Lots of wind, snow and ice makes for excellent book reading time.
I read my first Kate Shackleton British Mystery, Murder in the Afternoon [Minotaur/Thomas Dunne, 2011]by Frances Brody. Quite good, easy read but not too predictable so I intend to check out more in the series. Sigh. After all this time, I confess I still go by the Tony Hillerman collection and shake my head in sorrow. How I miss him.
I’m not much of a Biography genre reader unless it’s a WWII figure and I especially deign the light celebrity biographies. Be in a tv series for a year and write your biography? What about Barack Obama writing 2 biographies at a time when his highest achievement was getting elected to the Illinois state senate? I picked up the Bob Hope biography Hope [Simon & Schuster, 2014] by Richard Zoglin because a few glimpsed pages convinced me it was well written and well researched. Also, I remember Hope very well and what a giant figure he was in America. It’s an interesting and easy read. My only complaint is that is was seemingly written as a number of chapters loosely tied together into a book. Quite a bit of repetition and a few discrepancies in approach, e.g. in one chapter he refers to Hope losing his draw power at the box office and laments a certain film. In the next chapter, Zoglin discusses Hope’s eldest [adopted] daughter and her late role as a working partner with her dad in production and happily touts the same film as an impressive achievement.
Zoglin goes on to discuss the actor’s role in conservative politics and it’s quite even-handed but when he draws attention to the radicalized 1975 Oscars and the acceptance speech for the antiwar movie Hearts and Minds, I think the author paints Hope and Sinatra as out of touch old conservatives in contrast with the younger cooler likes of Shirley MacLaine and brother Warren Beatty. Not so sure about that. That acceptance speech by Bert Schneider sending regards from the VietCong and thanking the antiwar protestors was regarded by most Americans as disgusting, improper and radical, and recall that this time in history was the election and reelection of Richard Nixon. Most people thought Beatty was a pretty playboy and MacLaine was a nut. Pretty interesting for me to relive the 50’s, 60’s and 70’s with Bob Hope in this book.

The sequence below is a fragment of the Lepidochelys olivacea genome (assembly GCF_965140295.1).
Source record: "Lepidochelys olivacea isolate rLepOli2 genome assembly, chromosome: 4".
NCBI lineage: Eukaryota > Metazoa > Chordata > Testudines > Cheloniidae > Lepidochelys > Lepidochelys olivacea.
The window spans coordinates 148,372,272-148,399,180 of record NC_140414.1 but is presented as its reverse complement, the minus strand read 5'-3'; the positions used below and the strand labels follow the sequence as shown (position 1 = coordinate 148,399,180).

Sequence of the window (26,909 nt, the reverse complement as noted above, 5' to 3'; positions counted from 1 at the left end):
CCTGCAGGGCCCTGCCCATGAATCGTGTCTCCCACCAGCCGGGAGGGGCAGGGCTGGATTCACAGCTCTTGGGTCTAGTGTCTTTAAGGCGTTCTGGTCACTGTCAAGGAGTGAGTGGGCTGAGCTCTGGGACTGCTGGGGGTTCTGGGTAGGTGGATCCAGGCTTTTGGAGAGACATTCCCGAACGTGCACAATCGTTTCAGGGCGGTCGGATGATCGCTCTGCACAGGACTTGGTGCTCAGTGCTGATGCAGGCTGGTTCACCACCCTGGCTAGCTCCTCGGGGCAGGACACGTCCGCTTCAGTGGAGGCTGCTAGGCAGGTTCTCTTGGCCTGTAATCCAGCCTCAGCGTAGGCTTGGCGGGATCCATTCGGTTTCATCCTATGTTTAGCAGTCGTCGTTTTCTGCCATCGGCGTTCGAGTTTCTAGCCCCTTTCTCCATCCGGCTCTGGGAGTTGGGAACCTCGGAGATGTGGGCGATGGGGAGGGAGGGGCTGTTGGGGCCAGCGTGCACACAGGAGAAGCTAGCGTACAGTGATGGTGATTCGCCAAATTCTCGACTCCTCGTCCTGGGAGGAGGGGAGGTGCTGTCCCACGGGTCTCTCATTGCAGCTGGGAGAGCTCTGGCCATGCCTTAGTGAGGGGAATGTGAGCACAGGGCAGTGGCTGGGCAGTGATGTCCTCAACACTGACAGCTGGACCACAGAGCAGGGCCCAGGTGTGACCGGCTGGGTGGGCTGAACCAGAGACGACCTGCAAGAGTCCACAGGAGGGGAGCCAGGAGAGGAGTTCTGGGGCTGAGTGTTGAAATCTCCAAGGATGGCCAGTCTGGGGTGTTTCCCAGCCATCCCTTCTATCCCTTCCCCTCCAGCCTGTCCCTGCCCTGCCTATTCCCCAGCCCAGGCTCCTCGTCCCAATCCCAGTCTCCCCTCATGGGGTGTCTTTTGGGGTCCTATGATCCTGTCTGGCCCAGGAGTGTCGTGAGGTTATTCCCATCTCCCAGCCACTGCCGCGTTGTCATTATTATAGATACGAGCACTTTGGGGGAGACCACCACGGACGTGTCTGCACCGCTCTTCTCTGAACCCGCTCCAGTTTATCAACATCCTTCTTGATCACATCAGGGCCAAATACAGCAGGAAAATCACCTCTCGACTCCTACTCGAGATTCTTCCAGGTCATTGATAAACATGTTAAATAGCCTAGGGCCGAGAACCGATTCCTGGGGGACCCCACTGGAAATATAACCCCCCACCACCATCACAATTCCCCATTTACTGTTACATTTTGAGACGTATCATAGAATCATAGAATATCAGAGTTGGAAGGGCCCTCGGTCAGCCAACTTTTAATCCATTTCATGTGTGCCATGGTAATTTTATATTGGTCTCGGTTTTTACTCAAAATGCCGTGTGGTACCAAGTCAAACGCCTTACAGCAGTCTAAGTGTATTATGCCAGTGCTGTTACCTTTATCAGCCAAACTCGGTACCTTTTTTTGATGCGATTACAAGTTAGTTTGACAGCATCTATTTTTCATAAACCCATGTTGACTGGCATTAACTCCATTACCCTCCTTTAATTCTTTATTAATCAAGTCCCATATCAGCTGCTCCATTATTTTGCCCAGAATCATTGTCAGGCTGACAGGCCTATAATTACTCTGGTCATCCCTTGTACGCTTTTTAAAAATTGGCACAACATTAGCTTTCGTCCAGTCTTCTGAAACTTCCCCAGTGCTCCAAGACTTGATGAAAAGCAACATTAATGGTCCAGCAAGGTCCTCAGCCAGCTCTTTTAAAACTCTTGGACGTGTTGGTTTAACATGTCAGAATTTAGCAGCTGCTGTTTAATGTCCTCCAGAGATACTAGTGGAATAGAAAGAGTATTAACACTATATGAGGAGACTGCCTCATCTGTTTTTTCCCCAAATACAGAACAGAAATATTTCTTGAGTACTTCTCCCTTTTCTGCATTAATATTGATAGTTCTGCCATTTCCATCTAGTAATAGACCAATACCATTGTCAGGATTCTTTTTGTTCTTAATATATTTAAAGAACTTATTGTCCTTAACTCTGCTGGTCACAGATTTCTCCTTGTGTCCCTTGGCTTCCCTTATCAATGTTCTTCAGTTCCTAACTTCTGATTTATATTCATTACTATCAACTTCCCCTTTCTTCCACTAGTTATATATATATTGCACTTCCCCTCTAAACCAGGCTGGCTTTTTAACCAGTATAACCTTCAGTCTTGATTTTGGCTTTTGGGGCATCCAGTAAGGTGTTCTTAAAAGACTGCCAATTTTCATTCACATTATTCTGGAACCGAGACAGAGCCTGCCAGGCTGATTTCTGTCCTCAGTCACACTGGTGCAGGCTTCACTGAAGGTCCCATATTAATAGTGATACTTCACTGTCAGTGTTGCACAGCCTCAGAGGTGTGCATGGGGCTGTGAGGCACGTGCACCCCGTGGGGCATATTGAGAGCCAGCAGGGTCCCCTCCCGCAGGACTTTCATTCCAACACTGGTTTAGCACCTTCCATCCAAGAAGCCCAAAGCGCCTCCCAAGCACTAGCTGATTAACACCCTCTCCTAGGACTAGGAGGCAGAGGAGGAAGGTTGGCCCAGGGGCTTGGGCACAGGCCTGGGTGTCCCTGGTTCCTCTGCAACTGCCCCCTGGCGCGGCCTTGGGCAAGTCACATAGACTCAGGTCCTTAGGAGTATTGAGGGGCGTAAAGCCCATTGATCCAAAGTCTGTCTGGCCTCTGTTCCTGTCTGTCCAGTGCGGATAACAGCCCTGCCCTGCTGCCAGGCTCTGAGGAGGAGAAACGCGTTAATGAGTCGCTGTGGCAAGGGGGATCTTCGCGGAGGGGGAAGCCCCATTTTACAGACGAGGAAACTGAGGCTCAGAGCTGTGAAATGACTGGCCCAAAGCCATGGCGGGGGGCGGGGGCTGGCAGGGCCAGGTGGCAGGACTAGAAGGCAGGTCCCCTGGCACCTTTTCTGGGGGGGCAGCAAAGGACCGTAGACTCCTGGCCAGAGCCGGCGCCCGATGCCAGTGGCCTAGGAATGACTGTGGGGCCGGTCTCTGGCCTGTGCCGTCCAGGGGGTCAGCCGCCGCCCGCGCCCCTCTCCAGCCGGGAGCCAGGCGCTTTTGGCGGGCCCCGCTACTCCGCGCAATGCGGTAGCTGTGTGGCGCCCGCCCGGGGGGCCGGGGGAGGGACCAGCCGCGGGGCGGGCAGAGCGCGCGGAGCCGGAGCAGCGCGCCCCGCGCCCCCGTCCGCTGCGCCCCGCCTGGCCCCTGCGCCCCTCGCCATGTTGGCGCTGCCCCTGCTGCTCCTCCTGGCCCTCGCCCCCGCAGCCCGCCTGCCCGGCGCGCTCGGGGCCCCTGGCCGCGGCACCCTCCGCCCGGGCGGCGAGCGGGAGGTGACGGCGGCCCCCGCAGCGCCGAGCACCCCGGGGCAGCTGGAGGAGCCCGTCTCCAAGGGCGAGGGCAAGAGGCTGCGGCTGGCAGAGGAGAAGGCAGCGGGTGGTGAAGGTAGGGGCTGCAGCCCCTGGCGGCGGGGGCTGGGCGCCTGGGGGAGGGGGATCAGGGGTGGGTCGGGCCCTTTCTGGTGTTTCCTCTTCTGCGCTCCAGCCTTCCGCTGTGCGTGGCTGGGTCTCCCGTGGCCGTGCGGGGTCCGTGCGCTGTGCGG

The most interesting book was Escape Room [Doubleday, 1970] by Airey Neave. When I think of Neave, it’s mostly in connection as a trusted advisor to Prime Minister Margaret Thatcher but every book on WWII escapes from Nazi prisons and concentration camps treats Neave as a real hero for his successful [third try] escape from the unescapable Colditz prison. What I didn’t know was Neave’s work back in Britain as an intelligence officer distinct but similar to the SOE. The SOE sent spies to Axis countries to glean information or assist various underground resistance groups in sabotage. Neave’s much smaller group – the London address was Room 900, War Room, thus the book title – was a much smaller but vital mission of helping grounded pilots, prison escapees or other valuable persons get out of Western Europe through lines established between Room 900 and various people in those occupied countries. Very dangerous work and under constant threat from traitors and Nazi tracking. I’d already read some of the books put out by different people engaged in different vantage points in different countries – the Belgian Dedee, e.g., and her Comet Line became very famous – but it was still interesting to hear from someone on the British end who was in charge of certain phases. The courage and sacrifice of these people taking Allies through the lines to Spain or Switzerland, usually was incredible. So many of them were tortured and killed but these people hated the Nazis; the number of Allies funneled through their lines was staggering.
One aspect of the D-Day landings I’d never heard of was the sheltering of hundreds of Allies – mostly downed airmen – hidden in forests with the organization of Room 900, who couldn’t get them out of the country with all the D-Day activities and struggled to keep them safe from the Nazi’s and ensure the Allied invasion force – who were unaware of the hidden airmen – didn’t inadvertently bomb them. Some of the forests, such as Foret de Freteval, were in France and housed hundreds but others were in Belgium. Operation Sherwood, as it was called, was the brainchild of Neave and he sneaked into France to aid the safe clearing of the forests. It made for an exciting read.